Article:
ATM swims to strong showing in trans-Atlantic trial.
The 18-month trial involved Tandem, an unnamed financial institution (they are such secretive people) and a company described as a "media industry specialist." All three worked with Cable & Wireless (C&W) in the trial.
Tandem linked its European customer support applications into the company's main databases in Austin, Texas. For the trial, Tandem replaced an existing frame relay circuit and boasted big improvements in response times when it came to dealing with online customer inquiries.
Tandem's customer support system is a critical application for the company's European operations. Inquiries are routed through centers in Germany and the Netherlands into a European Customer Support Centre near Heathrow, England.
With the transmission delays on the existing frame relay link, the system sometimes "timed out" before the customer's inquiry was dealt with.
"Network latency is a vitally sensitive issue when you're dealing with international LAN connections," observes Warren Kirsch, information services director for Tandem, "especially if you've got a customer hanging on the phone waiting for a response to a problem."
The service through the C&W ATM link, Kirsch says, "has been of the highest level."
Tandem also used the link for monthly transfers of server reconfiguration data. The 1.75-gigabyte file transfers used to take 14 hours and required staffers to work on weekends to monitor the operation. With ATM, the data transfer took under two hours in most cases.
Patrick Tilley, project manager for C&W, says the carrier felt the best way to gain experience with ATM was to work with customers who "throw up new problems." The trial involved a 45 Mb/s (T3 rate) linkage using the PTAT U.S.-to-Britain undersea fiber cable, shared by the customers in the trial.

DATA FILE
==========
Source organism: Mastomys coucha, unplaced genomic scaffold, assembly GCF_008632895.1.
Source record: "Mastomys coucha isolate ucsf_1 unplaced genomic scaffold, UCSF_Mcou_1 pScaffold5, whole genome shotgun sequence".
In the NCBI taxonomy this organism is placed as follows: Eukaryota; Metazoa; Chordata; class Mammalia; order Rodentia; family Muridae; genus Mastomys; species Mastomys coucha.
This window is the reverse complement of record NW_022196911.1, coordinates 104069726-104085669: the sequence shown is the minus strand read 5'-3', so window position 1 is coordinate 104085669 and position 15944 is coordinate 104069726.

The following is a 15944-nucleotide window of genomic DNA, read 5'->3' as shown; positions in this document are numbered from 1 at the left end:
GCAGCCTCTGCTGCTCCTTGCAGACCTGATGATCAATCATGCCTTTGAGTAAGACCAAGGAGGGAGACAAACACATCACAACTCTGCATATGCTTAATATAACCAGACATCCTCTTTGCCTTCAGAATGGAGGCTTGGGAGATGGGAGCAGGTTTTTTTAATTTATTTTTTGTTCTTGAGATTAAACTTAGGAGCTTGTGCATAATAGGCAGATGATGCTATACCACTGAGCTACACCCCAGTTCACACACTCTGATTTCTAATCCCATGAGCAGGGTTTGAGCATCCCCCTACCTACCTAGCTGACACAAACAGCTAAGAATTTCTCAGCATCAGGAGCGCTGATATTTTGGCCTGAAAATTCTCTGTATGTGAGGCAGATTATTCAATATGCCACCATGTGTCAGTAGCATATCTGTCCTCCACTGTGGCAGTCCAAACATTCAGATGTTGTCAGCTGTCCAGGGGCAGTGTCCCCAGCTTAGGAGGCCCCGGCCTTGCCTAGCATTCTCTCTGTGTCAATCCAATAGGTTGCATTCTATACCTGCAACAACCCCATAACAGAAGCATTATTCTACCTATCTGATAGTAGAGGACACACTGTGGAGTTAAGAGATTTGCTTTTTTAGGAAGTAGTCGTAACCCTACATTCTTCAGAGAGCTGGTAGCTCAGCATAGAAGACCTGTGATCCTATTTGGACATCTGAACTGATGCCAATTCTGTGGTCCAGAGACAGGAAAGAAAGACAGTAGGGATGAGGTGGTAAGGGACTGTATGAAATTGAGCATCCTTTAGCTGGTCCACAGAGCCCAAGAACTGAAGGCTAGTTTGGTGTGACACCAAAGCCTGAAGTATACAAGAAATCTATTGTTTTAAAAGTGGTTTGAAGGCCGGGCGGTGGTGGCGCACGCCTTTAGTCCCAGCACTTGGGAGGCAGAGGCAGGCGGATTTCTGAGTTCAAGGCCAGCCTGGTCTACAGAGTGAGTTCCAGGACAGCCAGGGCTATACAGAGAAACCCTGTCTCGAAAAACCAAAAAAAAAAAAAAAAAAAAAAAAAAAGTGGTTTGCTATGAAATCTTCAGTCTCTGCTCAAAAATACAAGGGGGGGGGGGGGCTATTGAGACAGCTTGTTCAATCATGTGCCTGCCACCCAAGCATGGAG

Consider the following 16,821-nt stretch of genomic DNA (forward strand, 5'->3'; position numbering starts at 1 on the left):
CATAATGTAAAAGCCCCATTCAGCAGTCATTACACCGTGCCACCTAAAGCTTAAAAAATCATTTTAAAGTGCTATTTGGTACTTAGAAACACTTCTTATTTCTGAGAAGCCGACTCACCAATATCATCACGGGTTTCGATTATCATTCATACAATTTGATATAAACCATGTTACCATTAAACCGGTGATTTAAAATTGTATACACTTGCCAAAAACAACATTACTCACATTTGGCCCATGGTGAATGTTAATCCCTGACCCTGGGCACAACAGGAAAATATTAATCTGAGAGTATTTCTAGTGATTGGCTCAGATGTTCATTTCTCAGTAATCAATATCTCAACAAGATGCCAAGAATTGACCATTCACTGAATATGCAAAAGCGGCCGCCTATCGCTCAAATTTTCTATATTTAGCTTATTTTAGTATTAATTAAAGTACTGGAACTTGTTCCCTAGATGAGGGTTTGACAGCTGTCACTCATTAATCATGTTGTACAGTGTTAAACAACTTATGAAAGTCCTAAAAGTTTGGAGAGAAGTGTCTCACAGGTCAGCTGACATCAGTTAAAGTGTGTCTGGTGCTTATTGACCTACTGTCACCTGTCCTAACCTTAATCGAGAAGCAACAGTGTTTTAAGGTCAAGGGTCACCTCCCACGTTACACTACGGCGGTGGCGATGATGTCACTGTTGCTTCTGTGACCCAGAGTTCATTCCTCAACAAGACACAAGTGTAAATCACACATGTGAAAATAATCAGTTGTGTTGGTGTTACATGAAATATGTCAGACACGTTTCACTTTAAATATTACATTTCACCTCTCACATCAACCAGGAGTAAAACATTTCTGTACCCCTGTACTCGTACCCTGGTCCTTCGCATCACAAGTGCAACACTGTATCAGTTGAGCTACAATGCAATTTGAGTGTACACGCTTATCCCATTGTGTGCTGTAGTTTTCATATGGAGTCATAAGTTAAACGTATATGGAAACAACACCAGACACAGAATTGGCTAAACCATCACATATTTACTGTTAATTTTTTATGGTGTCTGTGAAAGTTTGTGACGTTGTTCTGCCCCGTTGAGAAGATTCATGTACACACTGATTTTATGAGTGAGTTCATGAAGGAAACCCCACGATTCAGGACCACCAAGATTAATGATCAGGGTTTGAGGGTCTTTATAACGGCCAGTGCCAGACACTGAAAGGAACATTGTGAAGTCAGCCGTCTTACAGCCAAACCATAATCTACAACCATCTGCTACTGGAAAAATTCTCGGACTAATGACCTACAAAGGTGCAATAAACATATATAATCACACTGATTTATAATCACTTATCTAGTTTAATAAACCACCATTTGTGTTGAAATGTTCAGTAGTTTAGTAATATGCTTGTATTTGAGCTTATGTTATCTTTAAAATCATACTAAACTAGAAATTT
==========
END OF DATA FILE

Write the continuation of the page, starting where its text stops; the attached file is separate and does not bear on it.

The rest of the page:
The trial tested ABR, VBR and CBR (available, variable and constant bit rate) services, including compressed voice using VBR. Among applications for the various users were LAN-TO-LAN links, multimedia video on demand, broadcast video and intra-company voice.
Putting ATM over the 45 Mb/s link did not cause any bottlenecking, assures Gian Dilawari, senior VP of engineering and information systems for C&W.
That is because C&W was very selective when it chose ATM switches for the trial, Dilawari says, especially when it came to their implementation of buffering and flow control. The carrier used StrataCom BPX and IPX switches.
"There is not necessarily one major driver for ATM," Dilawari says, with the trial customers finding many appropriate applications. "We learned there is fairly good demand for this trans-Atlantic type of traffic. Some customers are very eager to go into service with this."
However, Charlie Thompson, in marketing communications for C&W, explains that "The purpose of the trial was to do tests and establish the feasibility and logistics of offering a commercial service. All that data will be analyzed with a view to considering the options available to us."
What that boils down to is that for the moment the carrier has no concrete plans to convert the trial into a commercial service offering. They're not saying it won't become a commercial service, just that they can't gauge when it might.
The carrier is doing some other ATM trials around the globe, but most are domestically contained.
"Obviously the trial allowed us to get behind the hype of ATM and start to see more of the true usage," Tilley concludes. "I think you will see certain sectors that will be early adopters of ATM. It is a question of whether there is pentup demand because we have not had this wide area broadband capacity in the past.
"I think that is why we will start seeing early adopters with business-critical applications they are looking to roll out into the wide area. It is then a question of how quickly that rolls out to more than those niche sectors."
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|Title Annotation:||Technology Information; Cable and Wireless conducts test|
|Date:||May 1, 1996|
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